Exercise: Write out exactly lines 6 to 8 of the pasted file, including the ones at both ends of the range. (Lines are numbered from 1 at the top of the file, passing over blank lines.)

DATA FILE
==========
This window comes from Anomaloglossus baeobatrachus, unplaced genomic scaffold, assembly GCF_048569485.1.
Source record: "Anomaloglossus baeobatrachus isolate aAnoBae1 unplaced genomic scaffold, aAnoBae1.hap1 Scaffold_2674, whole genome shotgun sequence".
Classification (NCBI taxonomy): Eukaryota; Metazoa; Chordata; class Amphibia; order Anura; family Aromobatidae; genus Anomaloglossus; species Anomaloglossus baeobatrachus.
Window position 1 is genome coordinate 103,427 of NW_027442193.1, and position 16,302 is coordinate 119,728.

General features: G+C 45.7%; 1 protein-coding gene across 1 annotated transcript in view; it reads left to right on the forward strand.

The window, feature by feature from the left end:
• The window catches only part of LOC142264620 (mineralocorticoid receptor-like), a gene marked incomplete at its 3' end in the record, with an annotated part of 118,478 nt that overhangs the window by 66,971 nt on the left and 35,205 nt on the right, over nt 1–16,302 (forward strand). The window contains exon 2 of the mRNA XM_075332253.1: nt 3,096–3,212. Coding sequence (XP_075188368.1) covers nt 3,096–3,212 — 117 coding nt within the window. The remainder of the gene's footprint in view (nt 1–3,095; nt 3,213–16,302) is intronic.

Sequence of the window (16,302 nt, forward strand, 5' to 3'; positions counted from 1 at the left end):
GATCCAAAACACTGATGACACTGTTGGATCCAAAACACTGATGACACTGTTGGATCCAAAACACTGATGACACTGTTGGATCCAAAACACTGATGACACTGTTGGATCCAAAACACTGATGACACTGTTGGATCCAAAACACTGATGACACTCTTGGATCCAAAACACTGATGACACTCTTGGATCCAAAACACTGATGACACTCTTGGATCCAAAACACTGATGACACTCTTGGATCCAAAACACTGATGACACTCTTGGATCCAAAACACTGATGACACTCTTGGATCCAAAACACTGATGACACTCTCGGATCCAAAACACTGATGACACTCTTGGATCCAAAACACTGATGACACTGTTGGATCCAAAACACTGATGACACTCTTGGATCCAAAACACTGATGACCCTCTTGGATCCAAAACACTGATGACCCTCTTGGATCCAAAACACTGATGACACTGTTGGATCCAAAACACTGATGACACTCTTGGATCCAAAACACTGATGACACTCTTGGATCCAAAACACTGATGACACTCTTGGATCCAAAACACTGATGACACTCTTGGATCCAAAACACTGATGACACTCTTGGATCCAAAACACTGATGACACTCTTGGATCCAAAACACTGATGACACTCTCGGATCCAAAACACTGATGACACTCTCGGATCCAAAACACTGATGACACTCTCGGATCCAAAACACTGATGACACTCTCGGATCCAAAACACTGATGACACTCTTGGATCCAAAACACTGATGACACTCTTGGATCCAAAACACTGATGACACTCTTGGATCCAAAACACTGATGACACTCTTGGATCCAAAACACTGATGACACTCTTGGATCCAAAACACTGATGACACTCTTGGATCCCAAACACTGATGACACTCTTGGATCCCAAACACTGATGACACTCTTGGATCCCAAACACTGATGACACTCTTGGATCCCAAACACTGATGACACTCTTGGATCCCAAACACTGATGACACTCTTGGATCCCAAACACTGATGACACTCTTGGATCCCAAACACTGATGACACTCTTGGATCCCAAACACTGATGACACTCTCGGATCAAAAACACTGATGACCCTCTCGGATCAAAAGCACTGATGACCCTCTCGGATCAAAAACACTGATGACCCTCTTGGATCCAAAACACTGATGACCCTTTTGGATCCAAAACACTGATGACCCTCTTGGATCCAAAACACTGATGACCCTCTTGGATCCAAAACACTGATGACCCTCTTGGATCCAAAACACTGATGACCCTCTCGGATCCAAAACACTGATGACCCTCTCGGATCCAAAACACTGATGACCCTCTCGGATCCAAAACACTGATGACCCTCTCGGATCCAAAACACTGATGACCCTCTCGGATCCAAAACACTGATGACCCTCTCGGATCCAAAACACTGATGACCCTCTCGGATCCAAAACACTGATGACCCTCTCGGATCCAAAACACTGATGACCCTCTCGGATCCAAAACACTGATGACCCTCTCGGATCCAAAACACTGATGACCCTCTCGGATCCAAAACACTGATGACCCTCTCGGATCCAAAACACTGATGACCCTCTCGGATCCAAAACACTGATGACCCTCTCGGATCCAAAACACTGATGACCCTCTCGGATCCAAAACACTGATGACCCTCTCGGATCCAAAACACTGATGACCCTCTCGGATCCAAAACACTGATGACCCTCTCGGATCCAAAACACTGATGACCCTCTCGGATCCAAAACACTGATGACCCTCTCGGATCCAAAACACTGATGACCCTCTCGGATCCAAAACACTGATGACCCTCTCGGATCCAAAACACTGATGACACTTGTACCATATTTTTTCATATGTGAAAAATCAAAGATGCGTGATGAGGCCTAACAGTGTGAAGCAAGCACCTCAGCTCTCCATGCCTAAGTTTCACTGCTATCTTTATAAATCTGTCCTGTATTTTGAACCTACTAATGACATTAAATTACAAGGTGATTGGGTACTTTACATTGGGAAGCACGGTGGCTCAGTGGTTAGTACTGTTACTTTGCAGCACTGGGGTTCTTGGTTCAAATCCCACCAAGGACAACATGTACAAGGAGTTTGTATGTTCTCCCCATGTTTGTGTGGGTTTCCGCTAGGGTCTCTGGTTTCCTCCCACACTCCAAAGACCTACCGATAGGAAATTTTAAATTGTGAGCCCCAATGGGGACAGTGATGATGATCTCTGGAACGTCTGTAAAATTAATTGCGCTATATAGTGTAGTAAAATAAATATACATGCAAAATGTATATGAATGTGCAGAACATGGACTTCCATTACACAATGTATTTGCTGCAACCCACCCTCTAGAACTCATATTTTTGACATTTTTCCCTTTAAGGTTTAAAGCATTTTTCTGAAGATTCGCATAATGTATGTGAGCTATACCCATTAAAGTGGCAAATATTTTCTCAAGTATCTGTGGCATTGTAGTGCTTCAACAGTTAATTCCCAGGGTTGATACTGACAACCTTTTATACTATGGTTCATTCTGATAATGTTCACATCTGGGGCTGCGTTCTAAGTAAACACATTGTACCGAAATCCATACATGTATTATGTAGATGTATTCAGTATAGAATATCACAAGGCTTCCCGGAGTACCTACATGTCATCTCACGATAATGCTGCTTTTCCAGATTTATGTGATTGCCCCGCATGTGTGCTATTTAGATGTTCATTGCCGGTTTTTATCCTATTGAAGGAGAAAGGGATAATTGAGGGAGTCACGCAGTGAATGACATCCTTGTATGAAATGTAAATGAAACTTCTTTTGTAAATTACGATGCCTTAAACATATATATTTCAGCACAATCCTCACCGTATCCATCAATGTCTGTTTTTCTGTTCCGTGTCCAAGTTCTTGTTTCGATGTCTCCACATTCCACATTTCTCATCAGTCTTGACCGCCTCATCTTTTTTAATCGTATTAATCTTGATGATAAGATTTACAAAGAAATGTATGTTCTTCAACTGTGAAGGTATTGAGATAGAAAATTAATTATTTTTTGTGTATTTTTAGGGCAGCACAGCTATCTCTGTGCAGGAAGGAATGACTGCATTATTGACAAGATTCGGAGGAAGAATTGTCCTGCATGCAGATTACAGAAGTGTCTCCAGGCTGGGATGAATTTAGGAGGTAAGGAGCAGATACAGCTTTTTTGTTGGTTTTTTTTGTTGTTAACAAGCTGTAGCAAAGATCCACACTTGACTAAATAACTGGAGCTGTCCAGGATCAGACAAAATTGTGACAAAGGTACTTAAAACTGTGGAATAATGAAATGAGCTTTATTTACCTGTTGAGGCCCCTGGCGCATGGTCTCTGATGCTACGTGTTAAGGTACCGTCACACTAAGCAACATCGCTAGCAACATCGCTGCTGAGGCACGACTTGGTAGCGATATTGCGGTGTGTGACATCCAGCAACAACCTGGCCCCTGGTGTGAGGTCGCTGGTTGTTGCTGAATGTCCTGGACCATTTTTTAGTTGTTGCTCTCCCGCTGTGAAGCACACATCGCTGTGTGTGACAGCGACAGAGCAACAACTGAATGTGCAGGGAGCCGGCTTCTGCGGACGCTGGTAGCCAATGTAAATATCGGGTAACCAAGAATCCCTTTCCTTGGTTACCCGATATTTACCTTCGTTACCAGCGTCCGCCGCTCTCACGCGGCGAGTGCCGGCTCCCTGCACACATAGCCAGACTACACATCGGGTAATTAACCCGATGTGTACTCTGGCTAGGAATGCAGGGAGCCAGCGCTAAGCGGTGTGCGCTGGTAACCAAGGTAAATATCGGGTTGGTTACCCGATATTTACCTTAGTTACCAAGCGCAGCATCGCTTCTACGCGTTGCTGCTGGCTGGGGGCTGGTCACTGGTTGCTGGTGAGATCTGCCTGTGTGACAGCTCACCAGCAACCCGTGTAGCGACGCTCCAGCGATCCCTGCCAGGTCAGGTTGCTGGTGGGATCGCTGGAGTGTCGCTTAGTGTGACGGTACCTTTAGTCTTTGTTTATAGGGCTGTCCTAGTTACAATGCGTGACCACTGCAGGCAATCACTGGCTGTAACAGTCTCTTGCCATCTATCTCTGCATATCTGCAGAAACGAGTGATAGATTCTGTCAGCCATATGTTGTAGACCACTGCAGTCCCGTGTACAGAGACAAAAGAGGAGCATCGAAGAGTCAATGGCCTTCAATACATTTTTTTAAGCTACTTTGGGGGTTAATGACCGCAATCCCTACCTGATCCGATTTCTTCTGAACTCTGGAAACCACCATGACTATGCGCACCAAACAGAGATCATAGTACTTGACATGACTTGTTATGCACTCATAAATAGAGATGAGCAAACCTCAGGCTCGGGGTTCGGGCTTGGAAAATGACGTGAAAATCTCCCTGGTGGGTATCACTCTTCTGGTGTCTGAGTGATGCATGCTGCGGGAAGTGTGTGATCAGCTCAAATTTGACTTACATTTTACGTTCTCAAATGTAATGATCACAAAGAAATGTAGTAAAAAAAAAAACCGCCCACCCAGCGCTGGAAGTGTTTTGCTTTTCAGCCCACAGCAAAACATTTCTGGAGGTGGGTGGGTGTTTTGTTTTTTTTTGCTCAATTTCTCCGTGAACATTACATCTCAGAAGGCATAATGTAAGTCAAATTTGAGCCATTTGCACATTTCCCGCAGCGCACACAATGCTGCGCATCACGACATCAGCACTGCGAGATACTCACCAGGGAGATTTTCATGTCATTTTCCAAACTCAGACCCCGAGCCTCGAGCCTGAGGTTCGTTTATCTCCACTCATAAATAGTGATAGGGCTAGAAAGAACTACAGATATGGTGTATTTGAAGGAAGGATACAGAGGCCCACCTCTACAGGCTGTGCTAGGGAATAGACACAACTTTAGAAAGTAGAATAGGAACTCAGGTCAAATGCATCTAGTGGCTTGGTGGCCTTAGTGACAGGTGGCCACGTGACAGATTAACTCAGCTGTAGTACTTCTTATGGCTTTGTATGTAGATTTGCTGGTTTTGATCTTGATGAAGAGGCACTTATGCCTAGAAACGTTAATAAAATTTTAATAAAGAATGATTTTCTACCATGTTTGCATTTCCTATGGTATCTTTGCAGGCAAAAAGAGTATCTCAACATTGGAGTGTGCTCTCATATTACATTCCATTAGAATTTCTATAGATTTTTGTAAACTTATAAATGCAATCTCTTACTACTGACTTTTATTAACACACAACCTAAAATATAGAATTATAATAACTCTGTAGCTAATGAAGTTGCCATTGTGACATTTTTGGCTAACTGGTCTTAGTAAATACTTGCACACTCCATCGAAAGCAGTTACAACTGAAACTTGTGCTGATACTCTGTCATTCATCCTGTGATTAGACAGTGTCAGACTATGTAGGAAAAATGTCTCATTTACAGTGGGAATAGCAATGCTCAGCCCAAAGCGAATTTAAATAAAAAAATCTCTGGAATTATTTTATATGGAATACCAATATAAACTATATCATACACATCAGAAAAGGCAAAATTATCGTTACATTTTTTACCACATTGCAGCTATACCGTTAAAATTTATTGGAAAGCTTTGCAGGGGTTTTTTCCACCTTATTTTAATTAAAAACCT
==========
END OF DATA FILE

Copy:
The window, feature by feature from the left end:
• The window catches only part of LOC142264620 (mineralocorticoid receptor-like), a gene marked incomplete at its 3' end in the record, with an annotated part of 118,478 nt that overhangs the window by 66,971 nt on the left and 35,205 nt on the right, over nt 1–16,302 (forward strand). The window contains exon 2 of the mRNA XM_075332253.1: nt 3,096–3,212. Coding sequence (XP_075188368.1) covers nt 3,096–3,212 — 117 coding nt within the window. The remainder of the gene's footprint in view (nt 1–3,095; nt 3,213–16,302) is intronic.

Sequence of the window (16,302 nt, forward strand, 5' to 3'; positions counted from 1 at the left end):